Any price range? Usually they start at around £250 for a decent dedicated scanner, but if you have a ton of pictures it might be best to get someone else to scan them because it's a pretty time consuming task.
I'm just getting started with film photography so I want to digitise what I take so I can share it online. It doesn't have to be stellar quality, if I want them printed I'll get it done from the original negative.

All 35mm.
 

Astral/H3X

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SOMEWHERE. In Indiana
Sony FE 50 Macro is only $350 on Amazon right now. Anyone use it?
Unless you need it to be "dual purpose" (ie regular shooting in addition to macro), I'd be far more likely to recommend getting a manual focus only macro lens; if you're looking for the 50mm focal length, there are tons of options that can be very cheap. Or, for a more modern option, a little bit more will get you the Laowa 60mm, which goes to 2x magnification, for even closer shots (Though, it will vignette slightly when used for non macro shots).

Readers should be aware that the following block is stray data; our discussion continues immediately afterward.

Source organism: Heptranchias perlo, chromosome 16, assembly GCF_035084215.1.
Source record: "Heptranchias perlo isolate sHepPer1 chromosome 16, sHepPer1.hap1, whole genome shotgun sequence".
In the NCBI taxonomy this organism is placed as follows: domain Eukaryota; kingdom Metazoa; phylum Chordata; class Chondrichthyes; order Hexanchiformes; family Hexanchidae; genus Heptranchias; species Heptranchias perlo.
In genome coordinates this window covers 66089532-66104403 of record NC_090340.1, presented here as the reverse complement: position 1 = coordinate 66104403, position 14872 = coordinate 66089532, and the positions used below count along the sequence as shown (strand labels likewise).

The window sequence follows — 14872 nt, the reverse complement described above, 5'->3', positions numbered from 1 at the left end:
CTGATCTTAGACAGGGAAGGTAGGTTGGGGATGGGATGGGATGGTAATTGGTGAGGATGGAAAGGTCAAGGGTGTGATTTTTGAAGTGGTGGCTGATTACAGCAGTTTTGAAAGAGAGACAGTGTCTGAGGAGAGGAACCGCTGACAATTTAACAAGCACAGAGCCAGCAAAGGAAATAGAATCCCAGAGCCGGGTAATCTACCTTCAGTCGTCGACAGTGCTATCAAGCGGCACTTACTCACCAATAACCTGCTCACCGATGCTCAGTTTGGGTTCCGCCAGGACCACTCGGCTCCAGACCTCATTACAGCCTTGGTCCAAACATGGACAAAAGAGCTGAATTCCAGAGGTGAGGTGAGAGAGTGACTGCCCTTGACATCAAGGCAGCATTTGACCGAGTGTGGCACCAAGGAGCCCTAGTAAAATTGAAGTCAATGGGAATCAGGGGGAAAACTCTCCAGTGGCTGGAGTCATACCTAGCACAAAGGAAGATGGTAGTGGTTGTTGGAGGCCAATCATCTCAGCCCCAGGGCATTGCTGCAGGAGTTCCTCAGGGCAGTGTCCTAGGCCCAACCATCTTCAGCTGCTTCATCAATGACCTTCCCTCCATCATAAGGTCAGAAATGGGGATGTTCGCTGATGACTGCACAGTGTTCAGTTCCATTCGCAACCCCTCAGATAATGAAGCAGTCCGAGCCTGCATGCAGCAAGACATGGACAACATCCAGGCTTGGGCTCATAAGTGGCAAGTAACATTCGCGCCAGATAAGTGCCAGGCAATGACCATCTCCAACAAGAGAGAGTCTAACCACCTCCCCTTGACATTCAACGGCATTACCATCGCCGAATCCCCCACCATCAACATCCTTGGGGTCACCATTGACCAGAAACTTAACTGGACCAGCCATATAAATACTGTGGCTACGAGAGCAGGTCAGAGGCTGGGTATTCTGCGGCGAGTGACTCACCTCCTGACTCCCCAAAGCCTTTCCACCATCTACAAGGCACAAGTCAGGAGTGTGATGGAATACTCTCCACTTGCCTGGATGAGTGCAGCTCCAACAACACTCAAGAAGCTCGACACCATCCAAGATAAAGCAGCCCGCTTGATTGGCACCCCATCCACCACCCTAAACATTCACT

The Sony 50mm macro doesn't even seem to have OSS, so I see no reason to get one, personally. It's going to be focus by wire, and MF is much, much more important in macro than AF.

Now, if you're getting this in lieu of say a 50 1.8 and it'll be your regular walk around lens, go for it! Seems to be a fairly chunky discount.
 
Jul 18, 2016
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Madrid, Spain
I remember that Lytro thing was supposed to be a big deal. I think it ended up being a dud.
It'll probably end up being a good camera, it's basically a phone's dual camera only super buffed up. It'll also be woefully expensive and have artifacts while being a slow camera.
For some it could be a great tool the same way some people love the Sigma Foveon cameras.
For most, an ILC will still be the answer.

This is one of those "gotcha!" revolutionary products that end up just being a niche.